– Ahead of the UN 2023 Water Conference, the International Fund for Agricultural Development (IFAD) calls for accelerated investments to help small-scale farmers in developing countries access and manage increasingly scarce water resources in the face of a changing climate and more extreme weather events.
“There is no food security without water security. Water is indispensable to produce food but small-scale farmers increasingly struggle to access the water they need to grow their crops and feed their animals, leading to human suffering, migration and conflict,” said Jyotsna Puri, IFAD Associate Vice-President, Strategy and Knowledge Department. “Solutions exists, but investments are needed to help millions of small-scale farmers access them.”
About 3.2 billion people overall live in agricultural areas with high to very high water shortages or scarcity of which 1.2 billion people – roughly one-sixth of the world’s population – live in severely water constrained agricultural areas. While small-scale farmers produce one third of the world’s food and up to 70 percent of the food produced in developing countries, they increasingly face water challenges due to climate change. Since 2000, the number and duration of droughts has increased by 29 percent. Population growth causes an increased demand for water, which is also a key driver of water scarcity.
“The only solution is to make the best use of every single drop. Small water infrastructure, better soil and water management, and natural solutions such as agro-forestry can go a long way in ensuring small-scale farmers have the water they need,” added Puri. “We need to increase investments from the public and private sectors to accelerate the uptake of proven techniques, and local solutions.”
Investment needs are immense. For example, in East Asia and the Pacific, US$6.8 billion are needed each year until 2030 for irrigation expansion and efficiency and water management improvements to be at full efficiency.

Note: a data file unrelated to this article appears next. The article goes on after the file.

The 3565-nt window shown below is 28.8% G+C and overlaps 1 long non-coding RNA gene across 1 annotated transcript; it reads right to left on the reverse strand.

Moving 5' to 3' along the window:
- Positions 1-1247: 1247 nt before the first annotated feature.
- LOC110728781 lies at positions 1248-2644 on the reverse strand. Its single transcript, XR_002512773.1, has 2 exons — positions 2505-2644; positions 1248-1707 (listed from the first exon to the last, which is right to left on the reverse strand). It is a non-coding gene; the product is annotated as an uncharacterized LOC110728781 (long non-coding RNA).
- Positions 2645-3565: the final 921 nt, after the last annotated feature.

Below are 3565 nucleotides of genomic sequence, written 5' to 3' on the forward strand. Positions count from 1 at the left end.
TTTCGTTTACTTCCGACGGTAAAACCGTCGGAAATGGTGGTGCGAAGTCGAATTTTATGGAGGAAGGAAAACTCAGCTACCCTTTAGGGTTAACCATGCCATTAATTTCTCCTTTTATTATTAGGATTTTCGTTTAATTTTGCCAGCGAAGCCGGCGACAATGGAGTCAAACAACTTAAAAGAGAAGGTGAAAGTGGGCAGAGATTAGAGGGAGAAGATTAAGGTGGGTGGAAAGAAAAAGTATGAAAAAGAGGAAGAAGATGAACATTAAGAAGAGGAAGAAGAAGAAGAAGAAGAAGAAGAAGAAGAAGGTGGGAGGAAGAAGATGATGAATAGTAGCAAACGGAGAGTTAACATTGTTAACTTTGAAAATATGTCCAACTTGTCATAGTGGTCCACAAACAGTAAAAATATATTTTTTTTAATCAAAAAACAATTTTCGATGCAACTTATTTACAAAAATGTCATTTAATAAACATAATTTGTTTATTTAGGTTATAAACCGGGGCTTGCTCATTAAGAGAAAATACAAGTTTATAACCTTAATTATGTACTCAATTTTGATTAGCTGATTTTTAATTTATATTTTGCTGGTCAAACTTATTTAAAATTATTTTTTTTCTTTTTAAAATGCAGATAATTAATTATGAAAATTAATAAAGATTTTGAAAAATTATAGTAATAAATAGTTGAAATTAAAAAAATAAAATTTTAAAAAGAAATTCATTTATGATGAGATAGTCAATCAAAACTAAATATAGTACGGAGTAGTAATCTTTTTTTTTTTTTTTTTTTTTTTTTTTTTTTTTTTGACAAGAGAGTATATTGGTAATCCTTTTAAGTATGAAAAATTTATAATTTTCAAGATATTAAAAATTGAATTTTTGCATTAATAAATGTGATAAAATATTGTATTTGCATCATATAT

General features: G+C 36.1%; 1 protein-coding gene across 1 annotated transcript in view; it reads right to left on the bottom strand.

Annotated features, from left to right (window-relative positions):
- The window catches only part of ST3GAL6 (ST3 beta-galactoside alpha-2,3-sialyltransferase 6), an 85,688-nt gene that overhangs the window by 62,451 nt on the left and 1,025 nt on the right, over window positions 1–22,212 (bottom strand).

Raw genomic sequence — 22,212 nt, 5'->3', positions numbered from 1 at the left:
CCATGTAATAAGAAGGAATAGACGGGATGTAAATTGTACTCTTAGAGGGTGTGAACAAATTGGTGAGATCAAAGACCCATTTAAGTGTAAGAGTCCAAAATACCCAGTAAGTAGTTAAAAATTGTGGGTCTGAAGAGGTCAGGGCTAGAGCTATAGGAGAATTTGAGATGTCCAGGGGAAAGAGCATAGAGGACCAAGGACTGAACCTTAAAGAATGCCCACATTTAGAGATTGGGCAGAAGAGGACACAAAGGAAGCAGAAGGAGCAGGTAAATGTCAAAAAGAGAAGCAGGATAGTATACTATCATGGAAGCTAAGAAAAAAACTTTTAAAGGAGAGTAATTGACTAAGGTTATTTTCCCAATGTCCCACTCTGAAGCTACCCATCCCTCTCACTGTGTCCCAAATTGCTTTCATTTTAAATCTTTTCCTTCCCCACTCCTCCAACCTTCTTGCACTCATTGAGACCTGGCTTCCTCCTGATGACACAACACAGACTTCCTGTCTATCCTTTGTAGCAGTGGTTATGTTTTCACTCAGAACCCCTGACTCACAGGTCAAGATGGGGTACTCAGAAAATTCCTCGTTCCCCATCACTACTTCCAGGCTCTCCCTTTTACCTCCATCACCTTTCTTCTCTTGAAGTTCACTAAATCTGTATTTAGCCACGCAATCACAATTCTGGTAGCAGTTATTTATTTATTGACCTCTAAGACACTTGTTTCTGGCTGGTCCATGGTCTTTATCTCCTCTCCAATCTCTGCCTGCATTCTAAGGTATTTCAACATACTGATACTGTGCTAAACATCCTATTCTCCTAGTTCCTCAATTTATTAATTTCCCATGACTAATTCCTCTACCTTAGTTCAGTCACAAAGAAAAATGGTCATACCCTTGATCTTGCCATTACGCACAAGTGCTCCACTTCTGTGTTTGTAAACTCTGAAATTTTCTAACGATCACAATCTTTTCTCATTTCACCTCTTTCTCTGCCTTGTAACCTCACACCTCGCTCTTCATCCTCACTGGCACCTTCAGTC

According to the OECD, despite a strong economic case for water investments, financing flows are not commensurate with investments needs. For example, in Sub-Saharan Africa, although expanding small-scale irrigation can be profitable and benefit between 113 and 369 million rural people, access to finance and credit is a major barrier to access irrigation and water harvesting equipment, in addition to land tenure issues.
“Given the amount of financial need and the intensification of climate change, we must further develop innovative financial instruments to unlock billions from the private sector, sooner rather than later, and channel funds, infrastructure and know-how to small-scale farmers,” added Puri.
Blended finance, which strategically uses development finance to mobilize private investments, sustainable or green bonds, and public-private partnerships, are examples of financial instruments. IFAD is also advocating for the development of water bankable projects with clearly defined revenue streams and viable business models to attract private investors.
IFAD is a major investor in small-scale farmers’ water solutions. IFAD’s ongoing investments in water projects and activities amount to US$2.85 billion. IFAD-supported projects invest in water tanks, rain water harvesting systems, agroforestry, soil management technics that maintain soil humidity, small irrigation systems and drip irrigation, and also natural solutions such as agro-forestry and ecosystems restoration. IFAD also works closely with rural communities, local governments and water providers to help improve the allocation and management of water resources.
IFAD strongly promotes a nexus approach looking at water, food security and energy jointly to identify best local solutions when designing projects together with local communities.
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